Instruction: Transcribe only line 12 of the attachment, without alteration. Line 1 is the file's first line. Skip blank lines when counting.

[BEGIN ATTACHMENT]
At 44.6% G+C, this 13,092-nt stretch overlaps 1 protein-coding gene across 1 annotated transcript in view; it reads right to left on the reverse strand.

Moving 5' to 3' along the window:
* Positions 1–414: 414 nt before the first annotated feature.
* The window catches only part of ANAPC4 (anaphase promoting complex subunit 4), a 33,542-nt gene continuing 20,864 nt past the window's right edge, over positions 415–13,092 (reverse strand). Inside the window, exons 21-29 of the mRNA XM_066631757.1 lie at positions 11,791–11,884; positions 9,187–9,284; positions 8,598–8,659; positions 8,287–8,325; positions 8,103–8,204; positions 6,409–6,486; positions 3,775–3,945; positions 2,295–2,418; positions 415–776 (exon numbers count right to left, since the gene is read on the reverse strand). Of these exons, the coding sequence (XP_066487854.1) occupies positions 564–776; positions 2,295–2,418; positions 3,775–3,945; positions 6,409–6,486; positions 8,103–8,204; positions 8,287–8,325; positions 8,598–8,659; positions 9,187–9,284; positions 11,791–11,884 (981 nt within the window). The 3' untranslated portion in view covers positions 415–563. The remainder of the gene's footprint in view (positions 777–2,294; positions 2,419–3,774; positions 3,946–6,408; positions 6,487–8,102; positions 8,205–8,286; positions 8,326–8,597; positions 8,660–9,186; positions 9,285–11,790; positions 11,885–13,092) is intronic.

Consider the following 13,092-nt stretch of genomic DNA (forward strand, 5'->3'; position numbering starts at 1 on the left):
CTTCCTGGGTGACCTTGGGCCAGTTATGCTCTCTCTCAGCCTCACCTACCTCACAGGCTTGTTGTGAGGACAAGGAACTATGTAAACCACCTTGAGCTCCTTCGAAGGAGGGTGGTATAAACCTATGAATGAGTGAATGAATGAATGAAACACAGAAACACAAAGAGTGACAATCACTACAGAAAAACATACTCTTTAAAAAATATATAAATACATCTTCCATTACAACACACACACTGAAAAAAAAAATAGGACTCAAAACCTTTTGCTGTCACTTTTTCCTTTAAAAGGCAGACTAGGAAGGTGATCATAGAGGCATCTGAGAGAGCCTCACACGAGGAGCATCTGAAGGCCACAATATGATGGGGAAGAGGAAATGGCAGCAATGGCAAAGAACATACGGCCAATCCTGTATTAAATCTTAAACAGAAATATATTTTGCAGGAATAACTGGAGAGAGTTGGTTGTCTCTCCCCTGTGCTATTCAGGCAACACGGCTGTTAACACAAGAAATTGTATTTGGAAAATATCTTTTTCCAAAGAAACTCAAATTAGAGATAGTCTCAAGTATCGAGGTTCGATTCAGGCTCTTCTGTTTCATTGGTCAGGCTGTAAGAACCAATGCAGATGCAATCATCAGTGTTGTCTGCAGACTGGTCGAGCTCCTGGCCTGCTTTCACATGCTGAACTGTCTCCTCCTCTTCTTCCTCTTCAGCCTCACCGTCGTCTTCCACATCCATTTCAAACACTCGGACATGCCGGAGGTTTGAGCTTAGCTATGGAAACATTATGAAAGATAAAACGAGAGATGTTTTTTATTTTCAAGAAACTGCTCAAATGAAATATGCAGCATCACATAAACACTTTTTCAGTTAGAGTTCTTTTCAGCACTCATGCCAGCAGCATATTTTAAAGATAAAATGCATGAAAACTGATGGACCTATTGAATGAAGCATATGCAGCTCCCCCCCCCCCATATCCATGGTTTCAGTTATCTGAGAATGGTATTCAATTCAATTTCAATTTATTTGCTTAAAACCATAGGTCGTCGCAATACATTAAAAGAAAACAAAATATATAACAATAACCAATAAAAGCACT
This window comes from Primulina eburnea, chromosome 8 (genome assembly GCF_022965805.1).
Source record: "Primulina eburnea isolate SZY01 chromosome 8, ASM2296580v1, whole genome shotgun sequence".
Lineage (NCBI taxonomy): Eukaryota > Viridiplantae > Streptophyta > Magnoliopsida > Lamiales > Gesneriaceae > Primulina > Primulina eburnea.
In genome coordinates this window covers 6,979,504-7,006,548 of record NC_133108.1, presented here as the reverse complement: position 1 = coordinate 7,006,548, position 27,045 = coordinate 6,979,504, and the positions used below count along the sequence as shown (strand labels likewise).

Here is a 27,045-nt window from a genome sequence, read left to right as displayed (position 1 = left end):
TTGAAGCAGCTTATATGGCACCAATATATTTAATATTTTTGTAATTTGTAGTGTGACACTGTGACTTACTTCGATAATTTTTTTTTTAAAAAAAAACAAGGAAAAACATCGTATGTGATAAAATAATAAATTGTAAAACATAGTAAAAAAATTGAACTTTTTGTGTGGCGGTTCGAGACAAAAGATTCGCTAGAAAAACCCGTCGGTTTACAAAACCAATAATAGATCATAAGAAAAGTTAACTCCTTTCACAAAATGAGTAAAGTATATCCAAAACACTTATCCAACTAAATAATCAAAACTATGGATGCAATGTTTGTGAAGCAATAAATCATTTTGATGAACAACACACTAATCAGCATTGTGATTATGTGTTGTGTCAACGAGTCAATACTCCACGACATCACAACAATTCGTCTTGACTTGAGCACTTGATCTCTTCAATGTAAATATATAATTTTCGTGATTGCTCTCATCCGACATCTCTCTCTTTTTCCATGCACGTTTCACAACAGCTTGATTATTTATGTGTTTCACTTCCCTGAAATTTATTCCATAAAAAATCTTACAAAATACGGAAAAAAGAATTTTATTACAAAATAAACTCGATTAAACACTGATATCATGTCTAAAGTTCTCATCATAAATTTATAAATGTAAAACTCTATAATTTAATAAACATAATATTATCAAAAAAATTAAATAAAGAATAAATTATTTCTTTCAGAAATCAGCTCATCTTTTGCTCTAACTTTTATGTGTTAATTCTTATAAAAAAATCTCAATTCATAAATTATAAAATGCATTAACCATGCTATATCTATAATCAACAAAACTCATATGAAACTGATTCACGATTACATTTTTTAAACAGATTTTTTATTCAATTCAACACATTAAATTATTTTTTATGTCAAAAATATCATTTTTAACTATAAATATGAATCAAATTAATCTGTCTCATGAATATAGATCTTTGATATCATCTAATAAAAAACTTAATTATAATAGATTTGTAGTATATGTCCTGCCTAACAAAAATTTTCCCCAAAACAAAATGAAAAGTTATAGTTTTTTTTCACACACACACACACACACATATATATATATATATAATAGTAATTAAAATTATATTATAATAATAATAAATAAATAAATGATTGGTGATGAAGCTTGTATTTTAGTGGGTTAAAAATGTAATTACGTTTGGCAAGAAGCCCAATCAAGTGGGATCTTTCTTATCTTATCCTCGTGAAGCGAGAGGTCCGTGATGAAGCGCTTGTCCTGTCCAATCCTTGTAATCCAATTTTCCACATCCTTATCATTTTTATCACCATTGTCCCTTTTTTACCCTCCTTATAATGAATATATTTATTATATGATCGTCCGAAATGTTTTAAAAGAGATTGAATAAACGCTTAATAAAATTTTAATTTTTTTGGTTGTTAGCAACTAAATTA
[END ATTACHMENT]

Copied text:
TTGAAGCAGCTTATATGGCACCAATATATTTAATATTTTTGTAATTTGTAGTGTGACACTGTGACTTACTTCGATAATTTTTTTTTTAAAAAAAAACAAGGAAAAACATCGTATGTGATAAAATAATAAATTGTAAAACATAGTAAAAAAATTGAACTTTTTGTGTGGCGGTTCGAGACAAAAGATTCGCTAGAAAAACCCGTCGGTTTACAAAACCAATAATAGATCATAAGAAAAGTTAACTCCTTTCACAAAATGAGTAAAGTATATCCAAAACACTTATCCAACTAAATAATCAAAACTATGGATGCAATGTTTGTGAAGCAATAAATCATTTTGATGAACAACACACTAATCAGCATTGTGATTATGTGTTGTGTCAACGAGTCAATACTCCACGACATCACAACAATTCGTCTTGACTTGAGCACTTGATCTCTTCAATGTAAATATATAATTTTCGTGATTGCTCTCATCCGACATCTCTCTCTTTTTCCATGCACGTTTCACAACAGCTTGATTATTTATGTGTTTCACTTCCCTGAAATTTATTCCATAAAAAATCTTACAAAATACGGAAAAAAGAATTTTATTACAAAATAAACTCGATTAAACACTGATATCATGTCTAAAGTTCTCATCATAAATTTATAAATGTAAAACTCTATAATTTAATAAACATAATATTATCAAAAAAATTAAATAAAGAATAAATTATTTCTTTCAGAAATCAGCTCATCTTTTGCTCTAACTTTTATGTGTTAATTCTTATAAAAAAATCTCAATTCATAAATTATAAAATGCATTAACCATGCTATATCTATAATCAACAAAACTCATATGAAACTGATTCACGATTACATTTTTTAAACAGATTTTTTATTCAATTCAACACATTAAATTATTTTTTATGTCAAAAATATCATTTTTAACTATAAATATGAATCAAATTAATCTGTCTCATGAATATAGATCTTTGATATCATCTAATAAAAAACTTAATTATAATAGATTTGTAGTATATGTCCTGCCTAACAAAAATTTTCCCCAAAACAAAATGAAAAGTTATAGTTTTTTTTCACACACACACACACACACATATATATATATATATAATAGTAATTAAAATTATATTATAATAATAATAAATAAATAAATGATTGGTGATGAAGCTTGTATTTTAGTGGGTTAAAAATGTAATTACGTTTGGCAAGAAGCCCAATCAAGTGGGATCTTTCTTATCTTATCCTCGTGAAGCGAGAGGTCCGTGATGAAGCGCTTGTCCTGTCCAATCCTTGTAATCCAATTTTCCACATCCTTATCATTTTTATCACCATTGTCCCTTTTTTACCCTCCTTATAATGAATATATTTATTATATGATCGTCCGAAATGTTTTAAAAGAGATTGAATAAACGCTTAATAAAATTTTAATTTTTTTGGTTGTTAGCAACTAAATTA